Percy & Percy: Cafe that will make you feel like you’re in Melbourne, great breakfast and lunch using local produce.

Masons of Bendigo: All day eatery, wine bar and pantry store. Awarded One Hat from The Age Good Food Guide 2017, serving craft food, wine and beer.


The Juliet Report : STYLE

Britt Doherty | October 05, 2016




Sir the Label / Alek Midi Dress in Olive
Zimmerman / printed slipper
Maurie & Eve / Amber Sceats Cole Choker
Zimmermann / Frayed Edge Straw Hat

Credit: Styling, Britt Doherty and Illustrations, Juliet Sulejmani.


The Juliet Report : STYLE

Britt Doherty | September 28, 2016

100% COOL is in town


BootsRM Williams: Classic Turnout / Black

JeansBassike: lo slung jean / Light vintage

BraLonely: Gigi soft cup bra / black

Shirt Cos: striped pyjama shirt / sky blue

SunglassesLe specs: OTTOMAN / gold

Hetty McKinnon – Neighbourhood Cookbook

Juliet Sulejmani | September 26, 2016

The idea of having a salad as your main meal was unheard of, especially in the time when most peoples idea of a salad was iceberg lettuce and tomatoes with store bought dressing. That is, until in 2011, when Hetty McKinnon started ‘Arthur Street Kitchen.’

Hetty believed that there was room in the market for her plant based salads that would be healthy, filling and also comforting. Hetty began by delivering out postcards in her local area, and before she knew it her salads were selling out. Hetty says that the most rewarding part of her business was when she hand delivered the salads herself by bike, “The food almost came secondary to that connection that I was receiving from the person. It was so special, people valued it so much”.

Arthur Street Kitchen wasn’t just about just making and dropping off the salads, it was about making new friends, sharing stories, talking about food and connecting.

In 2013, Pan MacMillan published Hetty’s first Cook Book: Community, which has been wildly successful and has given people a new, wonderful way to think about and make delicous, hearty salads.

Since then, Hetty has spent some time in Europe and USA and now lives in Brooklyn with her family. Hetty’s travels have exposed her to a wide range of new influences, foods and techniques, which she has translated into new recipes, in her new CookBook “Neighbourhood“.

Neighbourhood not only includes more delicious salads, but also, a range of desserts that have been generously shared by Hetty’s friends.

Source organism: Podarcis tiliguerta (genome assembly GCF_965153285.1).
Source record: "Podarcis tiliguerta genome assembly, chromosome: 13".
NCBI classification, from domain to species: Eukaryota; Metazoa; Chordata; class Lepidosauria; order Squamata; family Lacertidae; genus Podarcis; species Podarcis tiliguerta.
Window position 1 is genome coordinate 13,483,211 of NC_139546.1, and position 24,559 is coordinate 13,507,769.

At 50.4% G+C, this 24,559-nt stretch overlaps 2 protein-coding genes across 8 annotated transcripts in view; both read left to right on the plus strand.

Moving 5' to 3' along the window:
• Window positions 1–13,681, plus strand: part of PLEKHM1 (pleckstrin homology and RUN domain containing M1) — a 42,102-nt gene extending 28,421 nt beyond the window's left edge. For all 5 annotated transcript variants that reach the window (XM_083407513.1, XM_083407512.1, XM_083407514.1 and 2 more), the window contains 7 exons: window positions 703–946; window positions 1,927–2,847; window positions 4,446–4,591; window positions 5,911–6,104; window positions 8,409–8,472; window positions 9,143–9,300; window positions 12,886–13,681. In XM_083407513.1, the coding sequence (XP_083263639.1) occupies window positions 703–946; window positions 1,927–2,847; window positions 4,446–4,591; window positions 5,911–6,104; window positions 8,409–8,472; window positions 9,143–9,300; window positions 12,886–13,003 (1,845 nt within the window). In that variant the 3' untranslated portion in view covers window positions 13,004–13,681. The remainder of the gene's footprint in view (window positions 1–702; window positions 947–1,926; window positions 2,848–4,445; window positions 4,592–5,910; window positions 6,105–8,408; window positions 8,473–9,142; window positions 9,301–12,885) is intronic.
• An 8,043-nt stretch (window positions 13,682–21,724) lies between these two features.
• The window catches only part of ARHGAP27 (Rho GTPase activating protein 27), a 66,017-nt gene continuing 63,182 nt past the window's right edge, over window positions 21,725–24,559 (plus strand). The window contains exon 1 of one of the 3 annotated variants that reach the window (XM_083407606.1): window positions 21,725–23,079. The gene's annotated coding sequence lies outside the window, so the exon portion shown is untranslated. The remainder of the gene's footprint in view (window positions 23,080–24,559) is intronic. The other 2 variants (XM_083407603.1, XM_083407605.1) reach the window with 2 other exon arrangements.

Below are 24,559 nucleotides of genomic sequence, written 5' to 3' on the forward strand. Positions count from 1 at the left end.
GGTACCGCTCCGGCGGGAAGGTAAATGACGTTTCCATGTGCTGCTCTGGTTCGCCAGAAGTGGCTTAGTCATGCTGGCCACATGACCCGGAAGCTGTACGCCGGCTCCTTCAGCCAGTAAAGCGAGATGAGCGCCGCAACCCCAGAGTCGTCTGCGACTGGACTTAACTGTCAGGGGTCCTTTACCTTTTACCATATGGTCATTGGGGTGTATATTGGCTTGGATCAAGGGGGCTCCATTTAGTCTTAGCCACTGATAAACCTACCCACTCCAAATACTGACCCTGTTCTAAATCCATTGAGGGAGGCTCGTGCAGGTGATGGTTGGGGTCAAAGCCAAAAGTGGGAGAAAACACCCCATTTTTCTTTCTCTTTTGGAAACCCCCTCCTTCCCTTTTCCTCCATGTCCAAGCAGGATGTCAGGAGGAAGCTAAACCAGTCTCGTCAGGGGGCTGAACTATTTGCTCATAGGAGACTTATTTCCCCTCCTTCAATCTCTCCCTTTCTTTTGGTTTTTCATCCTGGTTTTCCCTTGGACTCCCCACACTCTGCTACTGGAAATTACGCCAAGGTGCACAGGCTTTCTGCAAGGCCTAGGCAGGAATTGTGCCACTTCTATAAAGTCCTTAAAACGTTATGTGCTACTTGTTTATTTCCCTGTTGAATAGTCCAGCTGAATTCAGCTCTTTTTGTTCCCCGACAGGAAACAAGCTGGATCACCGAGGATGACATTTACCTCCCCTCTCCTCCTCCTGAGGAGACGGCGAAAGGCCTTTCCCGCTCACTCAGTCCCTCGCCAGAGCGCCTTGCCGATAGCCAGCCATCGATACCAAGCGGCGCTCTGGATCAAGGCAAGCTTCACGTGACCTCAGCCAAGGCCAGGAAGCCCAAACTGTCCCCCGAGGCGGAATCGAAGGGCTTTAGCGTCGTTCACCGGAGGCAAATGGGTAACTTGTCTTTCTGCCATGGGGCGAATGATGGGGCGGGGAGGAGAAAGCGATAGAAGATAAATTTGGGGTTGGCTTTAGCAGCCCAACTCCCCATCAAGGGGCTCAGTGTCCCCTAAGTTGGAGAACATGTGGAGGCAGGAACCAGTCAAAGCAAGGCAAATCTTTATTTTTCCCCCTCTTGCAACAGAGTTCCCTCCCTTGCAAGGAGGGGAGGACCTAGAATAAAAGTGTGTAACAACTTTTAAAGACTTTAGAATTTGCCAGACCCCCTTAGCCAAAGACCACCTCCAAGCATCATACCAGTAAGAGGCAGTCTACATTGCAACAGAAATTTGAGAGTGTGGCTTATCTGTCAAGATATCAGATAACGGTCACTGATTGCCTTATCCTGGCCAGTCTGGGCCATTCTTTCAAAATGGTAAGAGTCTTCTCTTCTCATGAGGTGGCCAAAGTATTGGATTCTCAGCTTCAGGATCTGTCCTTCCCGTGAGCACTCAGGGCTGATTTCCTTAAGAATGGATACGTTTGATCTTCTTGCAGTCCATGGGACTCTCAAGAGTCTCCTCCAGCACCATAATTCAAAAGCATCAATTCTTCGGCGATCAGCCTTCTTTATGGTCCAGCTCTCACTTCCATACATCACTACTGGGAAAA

To give you some more insight into the wonderful insight into the wonderful Hetty McKinnon, I had the pleasure of asking her some questions while she was here in Australia.


What is your favourite salad ingredient and why do you love it?
My fave salad ingredient to work with is probably broccoli. I love it’s accessibility. It is a very humble vegetable, without any fussiness.
But, with a little bit of love, you can turn a humble vegetable like broccoli into something quite spectacular. Chargrilling broccoli on the BBQ is a life altering experience. It’s changes your whole perception of the vegetable adding an unexpected depth of flavour.

Is there a brunch spot/café/restaurant in Brooklyn that you love and frequent often?
I really love a local joint called Court Street Grocers. It is right around the corner from my house,  and is my go-to for strong black coffee, a delicious broccoli rabe reuben sandwich and the best grilled cheese. They are a great example of a neighbourhood spot that serves locals well, while being very good at their food focus (sandwiches!).

Do you love to read? If yes, can you please share a book that you love, or a book that you would give as a gift?
I do love to read. But it is just about finding the time. Reading is actually a real luxury to me so if I’m going to invest, it has to be quality. Over the last year, I’ve really read some wonderful works. A Little Life by Hanya Yanagihara was just heartbreaking and absolutely compelling. Yes, it was sad, and depressing at times, but her writing simply blew me away, page after page. She has a way of telling a deeply sad story with hope. There was always some element of light amongst the darkness. I just loved it. I’m also a big fan of young adult fiction and I’m in absolute love with Jandy Nelson’s two books I’ll Give You The Sun and The Sky is Everywhere. There is something so nostalgic and hopeful about reading about late teens navigating through life and love.

What words do you live by (motto), or inspirational words that you can share that you to inspire others? (Mine is one by Andy Warhol, “Don’t think about making art, just get it done. Let everyone else decide if it’s good or bad, whether they love it or hate it. While they are deciding, make even more art.)
The quote which I live by and which I espouse to my children relentlessly is,